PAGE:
Digital photography saved my life. Or at least it helped me remember a lot of it

I miss the telephone. I really do. I don’t mean my iPhone, or I guess any smartphone. Those aren’t phones, they’re pocket computers that allow you to make telephone calls. No, I mean the old-fashioned, bakelite telephone. I spent hours on it as a teenager talking to friends. And then later, as an editor and writer, I spent a lot of time every day talking to writers, sources, friends who worked elsewhere.

Apart from the conversation, something that’s turning into a lost art, I loved the spontaneity of phone calls. You didn’t have to arrange a time to chat unless you wanted to. You just called, or picked up the “receiver” and talked. If it was a bad time—the universal excuse during my day job days was “sorry, I’m on deadline”—you just said so and talked another time. Easy as pie. I kinda laugh now when I’m working on a freelance piece and my clients won’t make normal phone calls. They email invitations with complicated instructions. Then you click on something and the allotted time pops up on your computer’s calendar, and it involves using an app on your computer or phone. Kludgy, no?

But I’m not a Luddite. I keep our home network reasonably up to date and recently made sure that The Spartan Woman replaced her 9-year-old MacBook Air with a new model. We’re about to jump ship and live most of the year as Italian residents, and computers and similar devices are a lot more expensive there.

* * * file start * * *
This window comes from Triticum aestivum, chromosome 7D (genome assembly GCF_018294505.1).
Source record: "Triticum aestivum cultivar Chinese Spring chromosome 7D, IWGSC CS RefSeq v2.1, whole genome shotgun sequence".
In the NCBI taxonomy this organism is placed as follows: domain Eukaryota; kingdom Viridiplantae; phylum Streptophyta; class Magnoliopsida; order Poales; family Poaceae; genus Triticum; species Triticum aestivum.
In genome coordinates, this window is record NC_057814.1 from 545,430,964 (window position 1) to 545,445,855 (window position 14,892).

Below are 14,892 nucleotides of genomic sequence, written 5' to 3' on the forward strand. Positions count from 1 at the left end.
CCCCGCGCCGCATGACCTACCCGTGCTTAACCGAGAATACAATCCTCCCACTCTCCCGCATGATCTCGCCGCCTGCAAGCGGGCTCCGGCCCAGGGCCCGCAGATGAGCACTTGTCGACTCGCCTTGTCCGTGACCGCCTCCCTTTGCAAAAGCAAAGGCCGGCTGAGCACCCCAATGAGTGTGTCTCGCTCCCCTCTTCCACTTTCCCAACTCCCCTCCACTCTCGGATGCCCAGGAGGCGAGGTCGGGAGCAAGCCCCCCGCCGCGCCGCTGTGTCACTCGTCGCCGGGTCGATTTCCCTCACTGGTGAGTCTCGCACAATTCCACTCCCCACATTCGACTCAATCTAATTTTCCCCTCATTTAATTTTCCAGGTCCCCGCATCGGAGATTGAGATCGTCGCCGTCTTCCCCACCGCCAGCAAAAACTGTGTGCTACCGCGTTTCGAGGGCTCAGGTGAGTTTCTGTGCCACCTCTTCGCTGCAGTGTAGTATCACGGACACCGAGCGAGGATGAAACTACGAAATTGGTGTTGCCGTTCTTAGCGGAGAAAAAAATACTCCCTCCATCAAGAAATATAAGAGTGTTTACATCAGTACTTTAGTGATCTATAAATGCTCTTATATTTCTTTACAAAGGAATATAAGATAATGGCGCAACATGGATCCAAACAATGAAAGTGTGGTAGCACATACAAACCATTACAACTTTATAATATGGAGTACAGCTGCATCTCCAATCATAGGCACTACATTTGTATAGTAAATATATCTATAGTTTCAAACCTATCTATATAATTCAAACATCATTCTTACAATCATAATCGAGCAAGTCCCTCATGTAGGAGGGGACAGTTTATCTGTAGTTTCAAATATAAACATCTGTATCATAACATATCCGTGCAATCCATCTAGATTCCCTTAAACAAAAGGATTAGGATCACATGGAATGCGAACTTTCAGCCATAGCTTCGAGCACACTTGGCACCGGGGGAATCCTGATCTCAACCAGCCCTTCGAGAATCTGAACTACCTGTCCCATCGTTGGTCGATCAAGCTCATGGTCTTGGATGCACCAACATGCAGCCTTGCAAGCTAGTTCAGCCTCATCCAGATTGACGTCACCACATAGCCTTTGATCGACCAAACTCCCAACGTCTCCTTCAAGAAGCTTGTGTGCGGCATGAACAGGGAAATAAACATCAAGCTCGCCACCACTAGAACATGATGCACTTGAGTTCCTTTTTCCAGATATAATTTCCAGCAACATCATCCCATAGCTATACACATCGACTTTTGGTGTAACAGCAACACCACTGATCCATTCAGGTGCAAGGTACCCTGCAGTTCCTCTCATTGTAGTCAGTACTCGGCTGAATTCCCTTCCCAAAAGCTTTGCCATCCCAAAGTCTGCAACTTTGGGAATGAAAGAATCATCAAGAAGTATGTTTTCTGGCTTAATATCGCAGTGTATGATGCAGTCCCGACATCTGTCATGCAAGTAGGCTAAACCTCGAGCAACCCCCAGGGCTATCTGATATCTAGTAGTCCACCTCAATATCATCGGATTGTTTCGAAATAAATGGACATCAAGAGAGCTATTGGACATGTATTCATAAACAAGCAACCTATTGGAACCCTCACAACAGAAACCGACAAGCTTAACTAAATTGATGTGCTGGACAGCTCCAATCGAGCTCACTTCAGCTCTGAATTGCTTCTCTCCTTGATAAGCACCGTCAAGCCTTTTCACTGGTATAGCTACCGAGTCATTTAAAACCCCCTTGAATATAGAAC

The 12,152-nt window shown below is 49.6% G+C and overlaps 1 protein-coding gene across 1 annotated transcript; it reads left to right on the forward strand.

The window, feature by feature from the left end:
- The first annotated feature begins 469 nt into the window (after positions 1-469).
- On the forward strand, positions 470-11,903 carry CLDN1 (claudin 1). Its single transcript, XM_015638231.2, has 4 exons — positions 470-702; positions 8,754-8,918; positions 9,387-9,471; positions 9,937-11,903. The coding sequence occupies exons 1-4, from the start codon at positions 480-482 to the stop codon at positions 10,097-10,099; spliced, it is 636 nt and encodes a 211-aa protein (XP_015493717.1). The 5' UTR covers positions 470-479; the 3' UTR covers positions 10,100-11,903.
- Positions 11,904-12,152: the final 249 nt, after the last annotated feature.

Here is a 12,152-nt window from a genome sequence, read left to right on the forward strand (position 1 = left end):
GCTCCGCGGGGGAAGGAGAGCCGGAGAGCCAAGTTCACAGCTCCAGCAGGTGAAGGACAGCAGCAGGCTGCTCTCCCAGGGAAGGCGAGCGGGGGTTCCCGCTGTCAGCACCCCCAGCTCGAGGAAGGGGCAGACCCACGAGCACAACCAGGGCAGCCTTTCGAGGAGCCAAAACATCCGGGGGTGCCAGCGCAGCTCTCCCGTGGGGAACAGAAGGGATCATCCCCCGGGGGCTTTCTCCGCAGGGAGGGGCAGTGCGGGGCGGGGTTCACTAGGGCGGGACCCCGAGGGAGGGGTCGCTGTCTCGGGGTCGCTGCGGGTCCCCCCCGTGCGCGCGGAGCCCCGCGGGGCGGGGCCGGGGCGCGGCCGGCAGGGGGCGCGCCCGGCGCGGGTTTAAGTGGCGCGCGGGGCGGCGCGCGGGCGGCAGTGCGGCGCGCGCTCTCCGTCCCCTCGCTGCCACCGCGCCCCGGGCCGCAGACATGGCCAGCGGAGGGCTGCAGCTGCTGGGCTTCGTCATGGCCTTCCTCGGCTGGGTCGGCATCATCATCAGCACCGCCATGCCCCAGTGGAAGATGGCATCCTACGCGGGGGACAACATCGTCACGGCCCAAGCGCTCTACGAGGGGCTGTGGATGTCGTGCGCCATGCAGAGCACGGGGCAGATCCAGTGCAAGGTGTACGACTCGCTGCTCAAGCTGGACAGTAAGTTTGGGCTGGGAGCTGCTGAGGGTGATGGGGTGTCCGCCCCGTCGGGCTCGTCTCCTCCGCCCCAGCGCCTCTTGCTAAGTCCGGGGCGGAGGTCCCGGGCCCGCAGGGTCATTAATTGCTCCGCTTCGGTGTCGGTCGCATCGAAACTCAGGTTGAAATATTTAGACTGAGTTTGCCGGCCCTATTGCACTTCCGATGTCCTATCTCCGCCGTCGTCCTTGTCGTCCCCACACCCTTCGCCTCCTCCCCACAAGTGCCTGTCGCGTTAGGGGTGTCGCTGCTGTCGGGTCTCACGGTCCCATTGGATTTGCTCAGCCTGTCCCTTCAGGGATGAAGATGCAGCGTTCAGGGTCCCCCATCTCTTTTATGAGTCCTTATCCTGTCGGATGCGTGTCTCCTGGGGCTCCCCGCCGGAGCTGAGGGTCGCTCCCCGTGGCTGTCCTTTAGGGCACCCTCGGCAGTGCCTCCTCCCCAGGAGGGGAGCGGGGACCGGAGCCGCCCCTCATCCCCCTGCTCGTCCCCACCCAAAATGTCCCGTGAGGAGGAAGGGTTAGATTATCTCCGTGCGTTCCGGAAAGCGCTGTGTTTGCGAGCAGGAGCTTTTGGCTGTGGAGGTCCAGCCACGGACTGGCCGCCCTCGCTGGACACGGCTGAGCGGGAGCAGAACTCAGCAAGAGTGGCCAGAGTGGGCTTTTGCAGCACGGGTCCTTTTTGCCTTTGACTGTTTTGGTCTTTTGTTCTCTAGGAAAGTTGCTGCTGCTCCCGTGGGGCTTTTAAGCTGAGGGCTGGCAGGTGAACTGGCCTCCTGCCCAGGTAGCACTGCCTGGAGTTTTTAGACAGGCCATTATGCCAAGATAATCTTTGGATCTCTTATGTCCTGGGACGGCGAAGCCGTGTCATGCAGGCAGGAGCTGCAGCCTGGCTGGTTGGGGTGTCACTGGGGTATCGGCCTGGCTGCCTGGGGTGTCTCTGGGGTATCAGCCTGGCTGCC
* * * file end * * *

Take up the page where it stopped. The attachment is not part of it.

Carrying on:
I save my reverence, though, for digital photography in general—and my iPhone specifically. I have at last count some 37,000+ photos and videos on my little MacBook, and they’re easily accessible and fun to look at on a bright colorful screen. And to do that I don’t have to set up a slide viewer and sit in the dark, boring friends with my narratives. And having an iPhone—that non-phone phone—with a decent camera doubled the pleasure because I rarely forget important events or good times, or places I’ve visited.

Yeah, I take a lot of pictures.

The point was made clear by my weeks of scanning family snapshots. Most of them were stored in boxes in the basement gathering dust and who knows what else. Thousands of precious photos in envelopes were casually piled up in boxes, with no organization, and I’m racing to scan in decades worth of snapshots. I had to guess when certain events took place. It was relatively easy with my kids, because I mostly remember what they looked at during different stages of their lives. But the specifics were fuzzy–great t-shirts, where we had drinks in Montreal, my younger one running around on a Cape Cod beach. Our hairstyles. You get the idea.

Welcome to my laboratory.

The best part of the mass scanning was getting to reconquer my memory and my life. It was mainly a blur for almost two decades, as we went to grad school, partied, had our kids while working long hours (me) or dealing with disadvantaged kids as work (The Spartan Woman) and taking care of our charming young women while I coped with late night deadlines and headline inspiration that came on late night walks with the dog. Before scanning some 6 GB of snapshots, those two decades were in soft focus in my mind, a blur of newsrooms punctuated by vacations and big life events.